The question I get asked most these days is, “How are you doing?” It is asked with kindness and true concern from family and friends – those who know I miscarried 17 days ago, more than a few of them having experienced the same thing. And my answer is this: I’m good. I think. It’s hard to say.
My life makes it very easy to live in a place of distraction, especially distraction from myself. I spend (almost) all day, every day meeting the needs of my family. Sometimes I feel like I’m living just a few inches outside of myself – close enough to be an active participant, but far enough to avoid getting dragged into heavy emotions. I don’t know how good I am at being present, though it’s something I often think about and actively strive for. And I don’t know that this is a new way of being for me. Rather, I think this is a way of being for me – something I found during adolescence when things got just a little tougher than I liked. This has always made it easier to move on, to carry on, no matter what’s going on around me. But. Despite the miscarriage, despite the whatever that may be making life uncomfortable in the smallest or biggest way, I feel like I’m finding my way back to myself. Oddly, I feel like the miscarriage somehow pushed me back to myself.
Right now, I’m trying to stick close enough to find some clarity. Right now, I am wanting that baby I didn’t get to have. Right now, I am wanting a full, growing belly, a trip to the delivery room, a small new body tucked to my chest and the adventure of watching a child discover the world and themselves. I am wanting the things I lost 17 days ago. The struggle is determining if there’s longevity to those desires – do I really want this? Or am I still working my way through losing a baby? Our decision is to wait. To wait until clarity comes and give it ample time to arrive. But here’s one thing I do know – that this in itself is a distraction. The possibility that maybe I will get to have another baby. That maybe this lost pregnancy wasn’t my last chance. When clarity comes, and if the answer is no more babies, I think that will unlock another step in the mourning process. That those days are over and the what ifs will always linger.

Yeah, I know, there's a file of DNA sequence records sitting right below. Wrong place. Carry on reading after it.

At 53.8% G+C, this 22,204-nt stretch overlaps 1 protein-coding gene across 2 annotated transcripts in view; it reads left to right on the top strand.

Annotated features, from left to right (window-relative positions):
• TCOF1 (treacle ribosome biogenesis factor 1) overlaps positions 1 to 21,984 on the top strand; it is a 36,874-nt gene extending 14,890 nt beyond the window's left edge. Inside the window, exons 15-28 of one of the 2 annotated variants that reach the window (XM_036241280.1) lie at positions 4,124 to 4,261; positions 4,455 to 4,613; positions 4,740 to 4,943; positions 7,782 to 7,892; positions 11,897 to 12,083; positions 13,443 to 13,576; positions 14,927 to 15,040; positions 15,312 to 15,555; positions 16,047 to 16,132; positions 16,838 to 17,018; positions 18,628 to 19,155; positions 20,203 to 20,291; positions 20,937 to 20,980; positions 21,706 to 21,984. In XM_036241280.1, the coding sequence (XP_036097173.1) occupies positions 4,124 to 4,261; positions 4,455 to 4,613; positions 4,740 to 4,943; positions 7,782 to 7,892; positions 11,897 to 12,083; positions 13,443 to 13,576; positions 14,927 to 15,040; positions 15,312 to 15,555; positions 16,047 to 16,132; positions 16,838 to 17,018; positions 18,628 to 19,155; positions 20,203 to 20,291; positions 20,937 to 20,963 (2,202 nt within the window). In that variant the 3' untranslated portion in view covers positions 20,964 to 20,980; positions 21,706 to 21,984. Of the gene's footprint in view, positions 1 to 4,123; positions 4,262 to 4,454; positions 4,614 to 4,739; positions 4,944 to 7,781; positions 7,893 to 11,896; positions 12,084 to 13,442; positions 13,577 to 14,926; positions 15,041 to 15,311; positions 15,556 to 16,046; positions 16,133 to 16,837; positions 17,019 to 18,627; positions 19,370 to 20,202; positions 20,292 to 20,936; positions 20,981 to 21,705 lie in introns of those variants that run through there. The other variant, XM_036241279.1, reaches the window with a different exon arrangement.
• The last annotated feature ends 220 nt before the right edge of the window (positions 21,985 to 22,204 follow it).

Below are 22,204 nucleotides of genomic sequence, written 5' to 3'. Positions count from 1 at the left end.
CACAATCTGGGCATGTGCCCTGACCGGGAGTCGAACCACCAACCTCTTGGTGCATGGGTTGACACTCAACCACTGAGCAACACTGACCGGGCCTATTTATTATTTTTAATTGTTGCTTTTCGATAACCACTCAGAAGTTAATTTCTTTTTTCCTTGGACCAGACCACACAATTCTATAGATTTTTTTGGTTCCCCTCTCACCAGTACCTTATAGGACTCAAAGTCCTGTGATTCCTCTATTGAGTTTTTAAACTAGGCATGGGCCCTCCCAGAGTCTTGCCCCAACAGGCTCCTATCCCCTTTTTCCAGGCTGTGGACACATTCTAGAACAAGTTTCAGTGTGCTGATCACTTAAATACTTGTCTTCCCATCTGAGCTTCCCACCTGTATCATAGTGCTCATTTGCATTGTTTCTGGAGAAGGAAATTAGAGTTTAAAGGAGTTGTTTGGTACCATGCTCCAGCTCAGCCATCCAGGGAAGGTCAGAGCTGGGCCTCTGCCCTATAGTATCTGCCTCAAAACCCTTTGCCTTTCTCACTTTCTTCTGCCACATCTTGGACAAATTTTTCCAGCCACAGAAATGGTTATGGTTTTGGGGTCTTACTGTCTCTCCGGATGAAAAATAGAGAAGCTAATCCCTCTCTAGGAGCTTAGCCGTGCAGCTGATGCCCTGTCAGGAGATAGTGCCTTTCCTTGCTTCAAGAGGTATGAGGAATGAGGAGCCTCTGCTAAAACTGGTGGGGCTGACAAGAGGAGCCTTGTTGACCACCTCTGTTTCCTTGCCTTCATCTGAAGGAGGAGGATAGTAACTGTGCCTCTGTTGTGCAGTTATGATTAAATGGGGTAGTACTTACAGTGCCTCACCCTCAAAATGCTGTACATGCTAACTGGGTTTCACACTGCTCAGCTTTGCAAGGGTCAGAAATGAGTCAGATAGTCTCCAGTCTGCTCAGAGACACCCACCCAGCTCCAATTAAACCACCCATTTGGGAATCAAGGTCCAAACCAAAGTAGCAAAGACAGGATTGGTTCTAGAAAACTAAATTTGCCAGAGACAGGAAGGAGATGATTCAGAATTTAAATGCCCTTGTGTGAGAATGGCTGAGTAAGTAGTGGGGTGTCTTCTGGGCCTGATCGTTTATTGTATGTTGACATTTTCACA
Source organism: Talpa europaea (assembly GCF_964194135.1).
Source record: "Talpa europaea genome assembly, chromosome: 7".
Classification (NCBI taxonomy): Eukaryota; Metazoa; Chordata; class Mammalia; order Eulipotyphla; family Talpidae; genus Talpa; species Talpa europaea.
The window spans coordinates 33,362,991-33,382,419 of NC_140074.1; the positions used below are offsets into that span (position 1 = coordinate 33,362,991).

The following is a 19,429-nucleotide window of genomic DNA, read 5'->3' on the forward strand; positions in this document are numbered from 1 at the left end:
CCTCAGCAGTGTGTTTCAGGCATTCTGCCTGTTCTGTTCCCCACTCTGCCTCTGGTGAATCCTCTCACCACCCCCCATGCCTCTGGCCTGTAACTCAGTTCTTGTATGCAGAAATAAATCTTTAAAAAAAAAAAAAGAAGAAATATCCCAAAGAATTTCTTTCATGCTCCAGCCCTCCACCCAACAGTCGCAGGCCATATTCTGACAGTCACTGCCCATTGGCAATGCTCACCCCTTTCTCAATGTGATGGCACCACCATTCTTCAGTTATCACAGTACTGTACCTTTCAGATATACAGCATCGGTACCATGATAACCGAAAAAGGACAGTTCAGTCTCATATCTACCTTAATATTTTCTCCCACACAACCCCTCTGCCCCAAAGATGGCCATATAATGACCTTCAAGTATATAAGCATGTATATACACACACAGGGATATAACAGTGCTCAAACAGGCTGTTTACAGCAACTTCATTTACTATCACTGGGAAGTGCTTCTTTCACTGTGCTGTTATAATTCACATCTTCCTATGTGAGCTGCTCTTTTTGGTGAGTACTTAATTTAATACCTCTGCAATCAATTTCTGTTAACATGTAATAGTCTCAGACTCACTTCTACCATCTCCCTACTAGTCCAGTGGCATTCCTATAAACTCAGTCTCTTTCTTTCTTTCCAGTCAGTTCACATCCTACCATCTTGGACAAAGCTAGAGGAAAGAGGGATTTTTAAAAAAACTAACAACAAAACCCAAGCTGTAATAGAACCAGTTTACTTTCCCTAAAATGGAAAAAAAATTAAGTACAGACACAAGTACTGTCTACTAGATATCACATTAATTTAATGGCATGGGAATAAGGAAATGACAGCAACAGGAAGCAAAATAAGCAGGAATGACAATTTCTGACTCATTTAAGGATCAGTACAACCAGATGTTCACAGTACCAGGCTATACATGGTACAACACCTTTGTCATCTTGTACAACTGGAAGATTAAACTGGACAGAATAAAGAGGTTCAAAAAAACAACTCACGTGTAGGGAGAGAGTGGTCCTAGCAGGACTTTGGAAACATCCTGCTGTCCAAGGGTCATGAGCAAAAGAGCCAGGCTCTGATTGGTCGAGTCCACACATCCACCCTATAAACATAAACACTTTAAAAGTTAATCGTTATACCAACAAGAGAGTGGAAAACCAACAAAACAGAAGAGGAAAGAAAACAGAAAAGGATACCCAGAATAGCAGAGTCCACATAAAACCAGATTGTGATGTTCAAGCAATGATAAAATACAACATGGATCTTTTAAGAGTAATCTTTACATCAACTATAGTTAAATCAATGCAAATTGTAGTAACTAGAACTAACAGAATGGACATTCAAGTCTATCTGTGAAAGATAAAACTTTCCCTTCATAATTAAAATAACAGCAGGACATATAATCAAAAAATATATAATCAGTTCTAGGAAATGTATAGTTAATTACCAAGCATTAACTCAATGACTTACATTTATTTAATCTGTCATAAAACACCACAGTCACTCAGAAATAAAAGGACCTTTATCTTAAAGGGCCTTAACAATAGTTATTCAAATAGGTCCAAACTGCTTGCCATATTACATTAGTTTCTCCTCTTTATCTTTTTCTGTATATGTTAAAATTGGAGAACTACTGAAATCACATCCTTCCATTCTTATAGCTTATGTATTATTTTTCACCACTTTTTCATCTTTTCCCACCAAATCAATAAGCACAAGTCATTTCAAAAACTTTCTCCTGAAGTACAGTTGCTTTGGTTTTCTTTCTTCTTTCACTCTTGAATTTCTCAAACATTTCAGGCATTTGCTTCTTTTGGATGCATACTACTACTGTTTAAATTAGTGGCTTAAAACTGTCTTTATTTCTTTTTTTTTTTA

For now, I’m just trying to be here. To stay connected. To take a cue from my kids, who are the most present people I know, and seize every single second and live the crap out of it, whether they’re whining because their pancake isn’t a perfect heart or walking down the street without stepping on a single crack “because the cracks are lava and your feet will burn and then they’ll die and then you won’t ever be able to walk ever ever again so Mommy don’t step on the cracks because then I’d have to carry you and you’re too big and you need to carry me in case I step on a crack.” They throw themselves into every moment. And quite frankly, that sounds exhausting to me. I just want to try really being there with them while their doing it.
- Rounding the Corner
- The construction site is slowly turning into a home